{18} In Consolidated Freightways, we reviewed the same amendment, requiring a certificate of preexisting injury, as well as another amendment, requiring the filing of a notice of claim ninety days before the actual filing of a claim against the SIF. 110 N.M. at 203, 793 P.2d at 1356. We saw no reason to apply different effective dates to the two amendments and reiterated our holding in Jojola: “[N]ew provisions of the Workers’ Compensation Act shall apply only to causes of action accruing after the effective date of the provision.” Consol. Freightways, 110 N.M. at 204, 793 P.2d at 1357. One of SIF’s arguments in that case was very similar to Appellants’ contention here: that the employer’s action against the SIF was not pending until the date the claim was actually filed — in that case, on May 16, 1988, which was two months after the amendment’s effective date. Id. In Consolidated Freightways, we relied on Jojola and rejected SIF’s posi*333tion that the date of claim filing is the same as the date of claim accrual and held that the date the claim was filed was “irrelevant to the prospective application of the amended provision.” Consol. Freightways, 110 N.M. at 204, 793 P.2d at 1357. Accordingly, we continue to rely on Jojola and Consolidated Freightways for the proposition that amendments to the Act shall apply only to “causes of action accruing after the effective date of the provision.” Jojola, 109 N.M. at 144, 782 P.2d at 397; see Consol. Freightways, 110 N.M. at 204, 793 P.2d at 1357.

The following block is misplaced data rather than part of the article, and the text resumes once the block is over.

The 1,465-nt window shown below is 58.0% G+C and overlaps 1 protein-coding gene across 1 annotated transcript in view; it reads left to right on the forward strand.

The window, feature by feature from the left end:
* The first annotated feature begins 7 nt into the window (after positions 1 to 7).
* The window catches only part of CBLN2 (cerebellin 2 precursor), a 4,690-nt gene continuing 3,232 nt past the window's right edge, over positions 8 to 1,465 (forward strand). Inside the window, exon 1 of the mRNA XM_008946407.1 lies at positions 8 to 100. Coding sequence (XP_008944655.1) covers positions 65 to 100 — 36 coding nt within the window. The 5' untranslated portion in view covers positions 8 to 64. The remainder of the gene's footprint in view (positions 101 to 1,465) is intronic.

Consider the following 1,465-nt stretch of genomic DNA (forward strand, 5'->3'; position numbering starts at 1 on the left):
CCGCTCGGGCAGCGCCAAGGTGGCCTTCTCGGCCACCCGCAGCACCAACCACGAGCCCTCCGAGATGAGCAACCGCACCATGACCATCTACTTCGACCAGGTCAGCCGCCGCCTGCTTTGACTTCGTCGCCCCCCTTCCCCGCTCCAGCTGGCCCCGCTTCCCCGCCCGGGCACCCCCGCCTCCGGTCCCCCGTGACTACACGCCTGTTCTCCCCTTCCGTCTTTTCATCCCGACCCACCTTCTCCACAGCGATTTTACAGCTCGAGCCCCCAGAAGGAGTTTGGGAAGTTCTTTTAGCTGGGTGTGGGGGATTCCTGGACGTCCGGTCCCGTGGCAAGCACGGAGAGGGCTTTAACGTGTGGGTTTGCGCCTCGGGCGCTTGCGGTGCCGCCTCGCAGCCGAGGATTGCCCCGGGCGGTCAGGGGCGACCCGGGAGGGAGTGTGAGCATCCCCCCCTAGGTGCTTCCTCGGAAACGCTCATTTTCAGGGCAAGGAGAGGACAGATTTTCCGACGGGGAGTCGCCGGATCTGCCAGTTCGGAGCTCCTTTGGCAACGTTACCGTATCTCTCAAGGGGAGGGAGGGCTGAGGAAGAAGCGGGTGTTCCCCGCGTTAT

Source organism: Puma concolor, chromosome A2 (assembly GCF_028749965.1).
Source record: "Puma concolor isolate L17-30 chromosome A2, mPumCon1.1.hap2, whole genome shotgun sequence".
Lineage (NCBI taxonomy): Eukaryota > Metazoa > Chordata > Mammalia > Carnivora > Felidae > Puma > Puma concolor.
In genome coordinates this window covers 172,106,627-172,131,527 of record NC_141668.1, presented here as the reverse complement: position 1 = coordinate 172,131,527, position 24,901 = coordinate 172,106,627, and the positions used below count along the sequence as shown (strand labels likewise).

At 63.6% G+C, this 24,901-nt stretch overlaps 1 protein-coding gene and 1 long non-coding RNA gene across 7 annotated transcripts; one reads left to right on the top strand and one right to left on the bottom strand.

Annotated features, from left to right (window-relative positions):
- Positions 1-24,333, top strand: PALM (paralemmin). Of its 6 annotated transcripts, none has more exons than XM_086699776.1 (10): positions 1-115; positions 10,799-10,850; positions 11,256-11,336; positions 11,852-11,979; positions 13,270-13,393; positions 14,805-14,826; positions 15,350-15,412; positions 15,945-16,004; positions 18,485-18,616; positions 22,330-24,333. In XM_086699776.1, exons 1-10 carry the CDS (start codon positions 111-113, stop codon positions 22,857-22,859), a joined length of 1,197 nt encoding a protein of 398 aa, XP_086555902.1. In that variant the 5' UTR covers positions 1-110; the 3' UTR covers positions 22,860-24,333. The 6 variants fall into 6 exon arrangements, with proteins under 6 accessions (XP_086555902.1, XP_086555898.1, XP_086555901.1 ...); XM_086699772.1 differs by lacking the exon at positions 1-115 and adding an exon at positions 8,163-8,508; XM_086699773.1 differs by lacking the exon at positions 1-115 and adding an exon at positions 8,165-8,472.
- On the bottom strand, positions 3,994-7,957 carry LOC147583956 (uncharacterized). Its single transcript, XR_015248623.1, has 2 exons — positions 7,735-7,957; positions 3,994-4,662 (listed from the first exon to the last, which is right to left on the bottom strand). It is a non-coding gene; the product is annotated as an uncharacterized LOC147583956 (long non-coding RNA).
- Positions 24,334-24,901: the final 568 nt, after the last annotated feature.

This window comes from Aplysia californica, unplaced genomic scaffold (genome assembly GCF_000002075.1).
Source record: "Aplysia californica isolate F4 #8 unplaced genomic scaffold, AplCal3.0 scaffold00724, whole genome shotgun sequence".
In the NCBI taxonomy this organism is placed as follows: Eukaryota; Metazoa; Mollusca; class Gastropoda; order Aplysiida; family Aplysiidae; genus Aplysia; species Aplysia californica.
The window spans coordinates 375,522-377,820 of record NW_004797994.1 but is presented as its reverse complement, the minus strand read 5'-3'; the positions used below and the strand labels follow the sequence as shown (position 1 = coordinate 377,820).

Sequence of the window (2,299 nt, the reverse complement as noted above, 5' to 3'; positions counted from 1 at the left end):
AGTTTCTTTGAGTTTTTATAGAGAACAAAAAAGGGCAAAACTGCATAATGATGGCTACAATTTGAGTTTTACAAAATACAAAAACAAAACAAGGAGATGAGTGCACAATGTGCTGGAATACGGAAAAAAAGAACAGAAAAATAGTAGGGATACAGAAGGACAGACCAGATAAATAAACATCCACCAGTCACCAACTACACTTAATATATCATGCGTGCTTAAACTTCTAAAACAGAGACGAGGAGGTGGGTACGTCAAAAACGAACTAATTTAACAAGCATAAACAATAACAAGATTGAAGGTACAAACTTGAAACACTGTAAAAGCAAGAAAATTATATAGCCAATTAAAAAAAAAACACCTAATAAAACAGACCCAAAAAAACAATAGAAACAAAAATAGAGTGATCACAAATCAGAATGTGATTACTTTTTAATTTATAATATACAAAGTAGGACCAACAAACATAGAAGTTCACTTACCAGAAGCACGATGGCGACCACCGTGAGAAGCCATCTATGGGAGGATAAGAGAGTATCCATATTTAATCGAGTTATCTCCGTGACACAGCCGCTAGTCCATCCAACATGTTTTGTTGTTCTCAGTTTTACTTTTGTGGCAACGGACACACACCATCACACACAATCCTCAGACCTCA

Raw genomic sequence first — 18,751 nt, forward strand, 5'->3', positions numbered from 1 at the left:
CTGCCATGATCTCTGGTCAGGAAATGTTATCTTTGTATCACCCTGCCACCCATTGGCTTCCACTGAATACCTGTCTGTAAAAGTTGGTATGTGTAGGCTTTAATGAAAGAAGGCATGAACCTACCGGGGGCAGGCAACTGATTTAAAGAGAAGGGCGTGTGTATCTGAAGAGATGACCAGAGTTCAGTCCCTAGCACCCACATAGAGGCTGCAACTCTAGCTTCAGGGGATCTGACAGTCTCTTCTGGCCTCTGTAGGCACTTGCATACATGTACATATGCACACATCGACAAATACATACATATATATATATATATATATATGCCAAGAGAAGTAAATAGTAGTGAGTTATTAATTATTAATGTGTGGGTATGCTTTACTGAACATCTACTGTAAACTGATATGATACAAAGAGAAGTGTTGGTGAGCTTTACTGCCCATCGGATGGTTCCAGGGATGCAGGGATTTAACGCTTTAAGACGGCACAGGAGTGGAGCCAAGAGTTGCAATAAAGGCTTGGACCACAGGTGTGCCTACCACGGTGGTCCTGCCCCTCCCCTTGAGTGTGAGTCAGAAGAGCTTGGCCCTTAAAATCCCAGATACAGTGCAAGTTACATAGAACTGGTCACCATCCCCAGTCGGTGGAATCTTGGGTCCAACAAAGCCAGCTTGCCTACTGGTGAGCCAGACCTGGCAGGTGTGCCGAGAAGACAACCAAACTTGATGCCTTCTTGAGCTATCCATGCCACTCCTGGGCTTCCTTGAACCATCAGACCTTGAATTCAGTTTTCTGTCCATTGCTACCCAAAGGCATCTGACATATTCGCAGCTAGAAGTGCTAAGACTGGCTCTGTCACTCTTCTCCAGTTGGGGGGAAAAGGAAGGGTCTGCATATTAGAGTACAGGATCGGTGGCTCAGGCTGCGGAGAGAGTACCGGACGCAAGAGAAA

{19} In the eases of Appellants, there is no dispute that the events upon which a claim against the fund would be premised occurred well before the effective date of the statute. The date of claim accrual in this case does not mean the date the new remedy was created by the statute. Rather, we look to the date of injury, which triggers the cause of action under the Act. Consequently, we agree with the Fund: a claimant is limited to an employee whose injury occurs after the effective date of the statute.

D. Agency Interpretation of the Statute

{20} The Fund, in its answer brief, points to the regulations adopted by the workers’ compensation administration, arguing that the agency’s interpretation of the statute is entitled to deference by the courts. Specifically, NMAC (2004) limits claims to “injuries or illnesses that arose from accidents or exposures occurring on or after June 22, 2003.” The workers’ compensation administration is directed to adopt rules to administer the fund pursuant to the provisions of the statute. Section 52-1-9.1(A). The first set of regulations governing the fund was adopted on October 15, 2003. The claims in this case were filed between three and four months before the regulations were promulgated. We have interpreted the statute such that the WCJ is affirmed; thus, there is no need to address this issue.


{21} Based on the foregoing, we affirm the order of the WCJ dismissing Appellants’ claims against the Fund.